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|| News Item: Posted 2009-08-13

Covering that 'Perfect' Game
By Ron Vesely, Chicago White Sox

Photo by Ron Vesely

Photo by Ron Vesely
As a baseball photographer, the season is long and each day usually provides some sort of story, some worth remembering and others, well... there's always tomorrow.

And then, there are the once in a lifetime days, the career days, the days you will never forget. July 23, 2009 was one of those days for me. Now that the dust has settled and I've had some time to reflect on what happened, I'd like to share with my fellow Sports Shooter friends the thoughts, emotions and outcome of what it's like to experience and capture for the ages one of baseball's rarest feats. The perfect game.

I'd been looking forward to covering the finale of the four game series between the Rays and White Sox. We (being the team photographer, I always consider the White Sox "we") had an opportunity to get back into first place with a victory, and with Mark Buehrle on the bump, not only did the chance sound reasonable, it might also happen quickly. Mark is well known for his "speed", and game times at or around two hours are a regular occurrence for the All-Star lefty.

Before the game I reviewed my archive and noted that I've already shot a number of games with Mark pitching, so adding more "file images" wasn't really a pressing thing on my agenda. We were preparing a cover story on Scott Podsednik, so Scott was really my focus (pun intended) for the day.

Things began well for the White, helped by a second inning grand slam by Josh Fields that gave the White Sox a quick 4-0 lead. But in general, it was a rather "boring" game- no pictures, a lot of three up and three down innings, and as we progressed along, the clouds came and we had a few sprinkles to dampen the day.

The fifth inning started and that's when the chatter about a no-hitter began in the photo box. We had more than the usual amount of photographers in house this game, and I remember telling Brian Kersey "I don't know if I'm in the mood to shoot a no-hitter today, I'm a little tired from this homestand."

Superstitions be damned, we were gonna start talking about what was going on, since A) we really didn't think it would happen anyway, B) Mark had already thrown a no-hitter, how likely would it be that he would throw another and C) the Rays are a pretty dominate offensive club. They are tough to keep off base and then once they're ON base, tough to keep in one place.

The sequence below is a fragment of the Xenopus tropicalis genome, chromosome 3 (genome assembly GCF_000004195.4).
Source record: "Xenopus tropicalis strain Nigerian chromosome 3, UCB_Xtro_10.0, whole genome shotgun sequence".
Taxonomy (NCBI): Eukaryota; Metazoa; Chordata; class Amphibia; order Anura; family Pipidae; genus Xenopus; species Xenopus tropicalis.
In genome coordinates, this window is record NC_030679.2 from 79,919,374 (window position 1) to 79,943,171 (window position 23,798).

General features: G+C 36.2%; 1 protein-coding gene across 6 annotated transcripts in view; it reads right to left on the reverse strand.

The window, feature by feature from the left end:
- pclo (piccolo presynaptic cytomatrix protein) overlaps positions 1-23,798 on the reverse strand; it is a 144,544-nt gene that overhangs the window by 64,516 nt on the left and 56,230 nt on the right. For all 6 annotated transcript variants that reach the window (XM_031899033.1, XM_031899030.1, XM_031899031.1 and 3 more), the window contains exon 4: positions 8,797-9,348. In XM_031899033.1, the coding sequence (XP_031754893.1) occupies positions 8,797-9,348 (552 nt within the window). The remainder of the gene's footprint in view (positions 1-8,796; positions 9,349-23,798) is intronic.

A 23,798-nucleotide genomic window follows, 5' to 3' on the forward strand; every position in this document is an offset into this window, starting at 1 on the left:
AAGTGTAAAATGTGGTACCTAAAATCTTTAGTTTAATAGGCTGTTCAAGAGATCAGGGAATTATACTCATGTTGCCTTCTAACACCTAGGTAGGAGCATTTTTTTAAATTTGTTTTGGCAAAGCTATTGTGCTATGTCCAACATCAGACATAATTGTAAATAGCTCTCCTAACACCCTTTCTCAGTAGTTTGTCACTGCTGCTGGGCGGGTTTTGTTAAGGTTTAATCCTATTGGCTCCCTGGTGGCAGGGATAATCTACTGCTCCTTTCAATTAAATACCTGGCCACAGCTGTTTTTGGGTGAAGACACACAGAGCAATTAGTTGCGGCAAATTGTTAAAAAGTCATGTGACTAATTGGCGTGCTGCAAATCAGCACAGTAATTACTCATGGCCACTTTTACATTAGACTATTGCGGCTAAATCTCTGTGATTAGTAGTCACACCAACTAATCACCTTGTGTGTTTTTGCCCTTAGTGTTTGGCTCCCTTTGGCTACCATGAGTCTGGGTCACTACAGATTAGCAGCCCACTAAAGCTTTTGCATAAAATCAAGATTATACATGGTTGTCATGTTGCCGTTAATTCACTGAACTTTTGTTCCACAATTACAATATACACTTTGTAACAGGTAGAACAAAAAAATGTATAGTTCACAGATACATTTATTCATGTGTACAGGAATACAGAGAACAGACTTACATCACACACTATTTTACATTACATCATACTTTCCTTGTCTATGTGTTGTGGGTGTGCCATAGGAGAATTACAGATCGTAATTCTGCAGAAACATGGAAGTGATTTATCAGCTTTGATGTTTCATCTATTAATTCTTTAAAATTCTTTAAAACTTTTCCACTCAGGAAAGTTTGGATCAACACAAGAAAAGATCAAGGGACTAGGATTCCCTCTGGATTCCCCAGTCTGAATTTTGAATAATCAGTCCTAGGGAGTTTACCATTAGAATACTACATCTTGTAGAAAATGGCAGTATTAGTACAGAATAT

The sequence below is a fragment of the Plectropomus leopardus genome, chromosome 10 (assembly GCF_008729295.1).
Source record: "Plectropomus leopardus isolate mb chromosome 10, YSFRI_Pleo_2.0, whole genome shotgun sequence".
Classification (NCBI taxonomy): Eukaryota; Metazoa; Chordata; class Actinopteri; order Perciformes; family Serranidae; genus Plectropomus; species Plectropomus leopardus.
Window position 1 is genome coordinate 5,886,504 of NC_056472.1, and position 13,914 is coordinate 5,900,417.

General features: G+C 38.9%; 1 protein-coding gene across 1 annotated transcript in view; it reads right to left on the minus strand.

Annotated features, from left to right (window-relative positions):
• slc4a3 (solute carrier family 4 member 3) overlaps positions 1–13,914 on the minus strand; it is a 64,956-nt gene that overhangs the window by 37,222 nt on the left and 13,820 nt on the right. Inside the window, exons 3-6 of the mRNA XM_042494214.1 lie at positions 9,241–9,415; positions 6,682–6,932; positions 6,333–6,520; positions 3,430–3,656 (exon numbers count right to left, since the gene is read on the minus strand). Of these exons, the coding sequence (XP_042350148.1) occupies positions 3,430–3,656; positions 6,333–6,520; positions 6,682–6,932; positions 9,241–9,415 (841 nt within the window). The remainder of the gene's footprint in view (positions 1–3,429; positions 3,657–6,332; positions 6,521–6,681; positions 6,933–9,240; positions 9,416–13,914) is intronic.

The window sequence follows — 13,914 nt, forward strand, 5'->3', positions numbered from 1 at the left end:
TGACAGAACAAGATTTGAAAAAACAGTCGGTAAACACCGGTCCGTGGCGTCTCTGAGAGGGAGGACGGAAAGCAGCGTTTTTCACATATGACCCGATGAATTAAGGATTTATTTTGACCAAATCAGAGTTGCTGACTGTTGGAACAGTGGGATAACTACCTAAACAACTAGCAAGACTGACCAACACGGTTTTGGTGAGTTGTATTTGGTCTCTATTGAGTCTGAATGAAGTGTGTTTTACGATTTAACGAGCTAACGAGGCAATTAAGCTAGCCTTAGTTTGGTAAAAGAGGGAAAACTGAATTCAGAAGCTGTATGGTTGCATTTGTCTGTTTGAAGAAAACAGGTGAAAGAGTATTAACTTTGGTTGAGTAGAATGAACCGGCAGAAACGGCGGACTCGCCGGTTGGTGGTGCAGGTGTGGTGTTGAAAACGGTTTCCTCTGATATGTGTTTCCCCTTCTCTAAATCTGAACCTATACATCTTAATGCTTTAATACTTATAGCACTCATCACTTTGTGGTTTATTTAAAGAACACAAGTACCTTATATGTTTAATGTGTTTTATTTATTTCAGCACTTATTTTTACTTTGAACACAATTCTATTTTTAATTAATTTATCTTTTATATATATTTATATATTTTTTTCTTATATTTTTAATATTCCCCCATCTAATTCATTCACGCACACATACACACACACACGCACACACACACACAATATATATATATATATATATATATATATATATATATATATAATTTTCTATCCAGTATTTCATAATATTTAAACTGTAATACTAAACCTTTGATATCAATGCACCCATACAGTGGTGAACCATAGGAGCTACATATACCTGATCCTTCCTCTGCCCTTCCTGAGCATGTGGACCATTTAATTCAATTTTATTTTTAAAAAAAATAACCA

Well, Mark kept mowing em' down. On to the sixth...

I decided to change the conversation to that of a perfect game. I let everyone know that we had more than a no-hitter going, we had a perfecto, and, well, I'm tired and I just don't think I can handle the pressure of shooting a no-hitter, much less a perfect game. However, I think most of us in that box agreed that if we get into the seventh inning and Mark's still throwing a perfect game, it will be time to get serious. Minutes later, the side was retired and we were moving on into the top of the seventh. Show time, my friends! Time to "put on the blinders, block out the noise and put 'The Plan' into gear."

The Plan. I've rehearsed The Plan in my mind, and occasionally, on location a few times in recent years. But as luck would have it (or really lack of luck), someone would get a hit and it was, well, better luck another day.

Photo by Ron Vesely

Photo by Ron Vesely

Mark hugs DeWayne Wise, who made a spectacular catch with nobody out in the top of the ninth inning to rob Gabe Kapler of a home run and keep Mark's "perfecto" intact.
July 23, 2009 was just that as I went back to my office to re-group and prepare. I loaded new batteries, installed fresh cards and made the decision as to which lenses to come out with for the top of the eighth inning. I grabbed my Nikon 70-200 and 200-400 zoom lens and set my D3 on the 70-200 to shoot RAW plus JPG and headed back to the field.

For those of you who don't know me personally, not only is the combination of baseball and photography my career, they are my two passions. I LOVE the classic photos from the game, photos that have forever been associated with the great players and moments in Major League Baseball history. When I would think about no-hitters and perfect games, iconic images of Sandy Koufax and Don Larsen come to mind. To me, what made these images classic and memorable was one key ingredient- the scoreboard in the background. Scoreboards tell a wonderful story all by themselves, whether they were from the Yankee Stadium in 1956 with Don Larsen (, the 60's at Chavez Ravine with Sandy Koufax or July 23, 2009 with Mark Buehrle. The combination of the player and the scoreboard tells the perfect visual story.

There you have it. The Plan... for "The Picture." Now comes the tough part. Execution!